Mustad Longline develops and supplies technology to the world’s line fishing fleet. Read more »
Mustad has produced about 107 700 different hook geometries.
It all began more than 175 years ago in a small town in Norway, 140 km north of Oslo, called Gjøvik. The farmer Hans Skikkelstad established “Brusveen Spiger og Ståltrådfabrikk” in 1832, producing nails, horseshoe nails and other metal products.
Since then the company has changed greatly in terms of product range and the size of the concern. Substantial and diversified business ventures owned by various branches of the Mustad family in Norway and worldwide have sprung from this modest beginning.
Back in 1877, at the time Hans Skikkelstad’s son-in-law, the local county police sergeant, Ole Mustad, was running the company, he started the company O. Mustad & Son A.S. together with his son, Hans Mustad, a man of vision. Having perceived the possibilities of the production of fish hooks, Hans soon became an expert hook maker, unmatched by his contemporaries.
Well ahead of his time, especially in terms of sales and marketing, Hans Mustad sent his staff world wide to visit other manufacturers, dealers and local fishermen, and from their feedback, he charted the markets long before his competitors.
The further development of the company, however, would not have been possible without the young inventor Mathias Topp. Shortly after joining Mustad Mathias Topp invented the first automatic fishhook machine in 1877. Steel wire was fed in at one end and hooks came out at the other. The invention was truly a sensation.
Today, many of the machines still running are very similar in concept to the original ones. One might say that they have passed the test of time and endurance. Despite Topp’s technical wizardry, when it became clear that local expertise was not enough, Hans Mustad promptly imported the necessary know-how. Henry Haynes was the first of many English craftsmen coming over to work for Mustad, and from the English the company acquired skills in fly-tying, metal tempering, grinding and polishing.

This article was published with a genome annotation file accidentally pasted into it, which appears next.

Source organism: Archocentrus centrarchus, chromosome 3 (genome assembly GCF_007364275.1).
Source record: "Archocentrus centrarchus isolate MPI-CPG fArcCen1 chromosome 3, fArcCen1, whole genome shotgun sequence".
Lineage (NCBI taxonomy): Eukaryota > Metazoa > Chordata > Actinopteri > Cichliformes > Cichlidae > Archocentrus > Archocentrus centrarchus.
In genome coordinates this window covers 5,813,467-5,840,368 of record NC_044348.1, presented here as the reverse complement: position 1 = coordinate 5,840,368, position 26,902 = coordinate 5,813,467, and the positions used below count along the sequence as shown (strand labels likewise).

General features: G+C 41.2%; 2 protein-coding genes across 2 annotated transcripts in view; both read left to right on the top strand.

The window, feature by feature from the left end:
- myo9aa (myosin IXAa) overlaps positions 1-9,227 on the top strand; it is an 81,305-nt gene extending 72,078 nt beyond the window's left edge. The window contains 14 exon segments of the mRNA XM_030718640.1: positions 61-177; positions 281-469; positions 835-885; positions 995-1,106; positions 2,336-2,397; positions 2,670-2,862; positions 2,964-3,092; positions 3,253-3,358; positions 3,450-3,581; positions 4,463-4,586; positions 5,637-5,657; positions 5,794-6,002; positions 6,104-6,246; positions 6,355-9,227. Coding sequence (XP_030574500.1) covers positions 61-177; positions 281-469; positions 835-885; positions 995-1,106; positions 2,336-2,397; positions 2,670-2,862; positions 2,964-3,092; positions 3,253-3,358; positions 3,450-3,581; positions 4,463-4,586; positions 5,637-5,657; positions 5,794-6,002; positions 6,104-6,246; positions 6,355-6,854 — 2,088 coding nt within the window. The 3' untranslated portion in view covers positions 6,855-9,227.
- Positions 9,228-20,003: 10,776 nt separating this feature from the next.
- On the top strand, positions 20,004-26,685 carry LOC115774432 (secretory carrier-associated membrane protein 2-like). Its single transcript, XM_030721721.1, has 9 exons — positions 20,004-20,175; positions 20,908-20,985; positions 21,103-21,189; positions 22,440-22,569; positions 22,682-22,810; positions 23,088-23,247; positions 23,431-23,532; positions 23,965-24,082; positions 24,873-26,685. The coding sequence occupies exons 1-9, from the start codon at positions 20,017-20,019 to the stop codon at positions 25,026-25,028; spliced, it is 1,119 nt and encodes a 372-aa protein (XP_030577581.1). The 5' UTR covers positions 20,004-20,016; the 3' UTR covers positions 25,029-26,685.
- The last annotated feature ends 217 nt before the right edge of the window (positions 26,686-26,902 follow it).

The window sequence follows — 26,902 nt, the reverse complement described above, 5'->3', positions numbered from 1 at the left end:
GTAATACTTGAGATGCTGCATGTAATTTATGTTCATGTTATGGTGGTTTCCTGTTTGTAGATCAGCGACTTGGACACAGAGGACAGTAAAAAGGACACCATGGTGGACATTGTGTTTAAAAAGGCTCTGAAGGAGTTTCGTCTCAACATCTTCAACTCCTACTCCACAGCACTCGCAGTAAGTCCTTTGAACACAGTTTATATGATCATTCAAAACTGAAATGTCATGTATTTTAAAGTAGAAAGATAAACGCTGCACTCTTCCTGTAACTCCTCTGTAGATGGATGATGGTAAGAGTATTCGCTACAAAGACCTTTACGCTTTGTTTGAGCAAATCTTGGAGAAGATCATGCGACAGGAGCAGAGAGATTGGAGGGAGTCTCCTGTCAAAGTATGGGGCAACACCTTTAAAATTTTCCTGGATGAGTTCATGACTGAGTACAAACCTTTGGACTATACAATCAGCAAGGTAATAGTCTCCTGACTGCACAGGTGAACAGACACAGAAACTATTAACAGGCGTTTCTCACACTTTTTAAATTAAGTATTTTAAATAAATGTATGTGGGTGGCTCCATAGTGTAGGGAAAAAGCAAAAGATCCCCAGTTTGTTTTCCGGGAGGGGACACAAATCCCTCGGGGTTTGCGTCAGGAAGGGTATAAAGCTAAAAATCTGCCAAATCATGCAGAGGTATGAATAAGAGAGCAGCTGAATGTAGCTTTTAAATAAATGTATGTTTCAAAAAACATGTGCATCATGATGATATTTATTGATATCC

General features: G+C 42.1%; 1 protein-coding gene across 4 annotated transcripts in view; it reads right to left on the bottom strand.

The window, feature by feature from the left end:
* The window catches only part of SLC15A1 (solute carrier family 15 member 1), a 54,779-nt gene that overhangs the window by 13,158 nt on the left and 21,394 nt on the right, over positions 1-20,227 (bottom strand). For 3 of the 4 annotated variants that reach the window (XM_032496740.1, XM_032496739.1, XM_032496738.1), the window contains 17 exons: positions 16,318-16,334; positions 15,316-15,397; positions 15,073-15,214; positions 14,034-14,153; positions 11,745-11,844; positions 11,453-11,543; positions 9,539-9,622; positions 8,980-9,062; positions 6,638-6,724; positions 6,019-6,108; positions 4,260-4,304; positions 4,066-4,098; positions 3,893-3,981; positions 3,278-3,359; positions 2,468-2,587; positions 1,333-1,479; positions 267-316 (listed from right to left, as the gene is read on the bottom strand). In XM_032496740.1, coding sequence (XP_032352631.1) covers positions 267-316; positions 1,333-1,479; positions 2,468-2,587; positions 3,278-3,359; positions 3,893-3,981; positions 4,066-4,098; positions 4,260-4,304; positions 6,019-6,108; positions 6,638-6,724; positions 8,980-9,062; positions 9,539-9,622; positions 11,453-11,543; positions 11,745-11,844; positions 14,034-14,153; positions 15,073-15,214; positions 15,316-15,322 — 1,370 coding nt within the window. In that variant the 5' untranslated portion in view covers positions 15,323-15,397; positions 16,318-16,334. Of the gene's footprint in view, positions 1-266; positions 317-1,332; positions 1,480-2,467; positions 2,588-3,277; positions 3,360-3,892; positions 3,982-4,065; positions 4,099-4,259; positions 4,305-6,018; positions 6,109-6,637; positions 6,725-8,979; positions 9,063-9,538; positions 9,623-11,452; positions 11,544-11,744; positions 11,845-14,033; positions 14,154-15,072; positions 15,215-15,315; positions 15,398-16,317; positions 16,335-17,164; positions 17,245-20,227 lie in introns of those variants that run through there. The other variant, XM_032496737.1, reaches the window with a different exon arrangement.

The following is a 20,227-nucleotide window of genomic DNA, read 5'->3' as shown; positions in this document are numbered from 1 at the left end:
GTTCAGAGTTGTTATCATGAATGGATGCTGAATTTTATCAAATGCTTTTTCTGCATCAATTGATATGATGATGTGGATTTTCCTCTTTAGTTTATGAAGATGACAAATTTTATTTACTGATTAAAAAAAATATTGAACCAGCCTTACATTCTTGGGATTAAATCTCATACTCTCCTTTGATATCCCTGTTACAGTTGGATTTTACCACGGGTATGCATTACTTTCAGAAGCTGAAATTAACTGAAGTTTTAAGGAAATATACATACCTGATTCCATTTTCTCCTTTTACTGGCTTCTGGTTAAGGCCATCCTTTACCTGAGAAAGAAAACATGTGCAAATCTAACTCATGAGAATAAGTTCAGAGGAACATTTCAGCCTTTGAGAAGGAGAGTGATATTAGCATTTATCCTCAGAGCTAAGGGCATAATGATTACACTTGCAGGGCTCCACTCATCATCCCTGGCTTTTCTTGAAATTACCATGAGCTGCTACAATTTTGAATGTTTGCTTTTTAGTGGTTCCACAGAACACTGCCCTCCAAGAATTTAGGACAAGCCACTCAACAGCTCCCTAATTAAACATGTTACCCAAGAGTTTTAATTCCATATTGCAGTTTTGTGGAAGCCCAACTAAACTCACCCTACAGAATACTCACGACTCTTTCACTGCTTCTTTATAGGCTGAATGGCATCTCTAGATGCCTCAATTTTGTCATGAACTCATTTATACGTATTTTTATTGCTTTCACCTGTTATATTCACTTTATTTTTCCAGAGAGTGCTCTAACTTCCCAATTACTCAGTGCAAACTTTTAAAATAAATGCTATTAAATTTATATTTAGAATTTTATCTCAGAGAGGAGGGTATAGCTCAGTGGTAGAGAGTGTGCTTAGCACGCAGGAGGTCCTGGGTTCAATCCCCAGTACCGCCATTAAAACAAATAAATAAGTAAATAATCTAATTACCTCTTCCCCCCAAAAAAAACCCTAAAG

The idea behind mechanising and automating the longline fishing was born 1966. Mustad started a further development of shipmaster Konrad Haram’s self-constructed baiting device.
After years of development and testing the technical and commercial break-through came in 1979. New systems were delivered the next years, and by 1983 100 systems were operative in the Northern Atlantic Ocean. Further expansion into new market came in the years to follow.
Continuously, the Autoline™ system have been improved and expanded with new products. Two milestones were the EZ-baiter hooks in 1987, radically improving the holding power and catch rates, and the new and much faster baiting machine, the SuperBaiter, in 2005. A break-through in coastal fisheries followed on Iceland where close cooperation with coastal vessel ship yards resulted in a turn-key 12 meter autoline vessel.
Mustad Autoline was spun-off from the Mustad group in 2004. The company could focus entirely on technological developments for longlining. After a roller-coaster first six years following the market dynamics, the company is today on solid ground generating a healthy profit.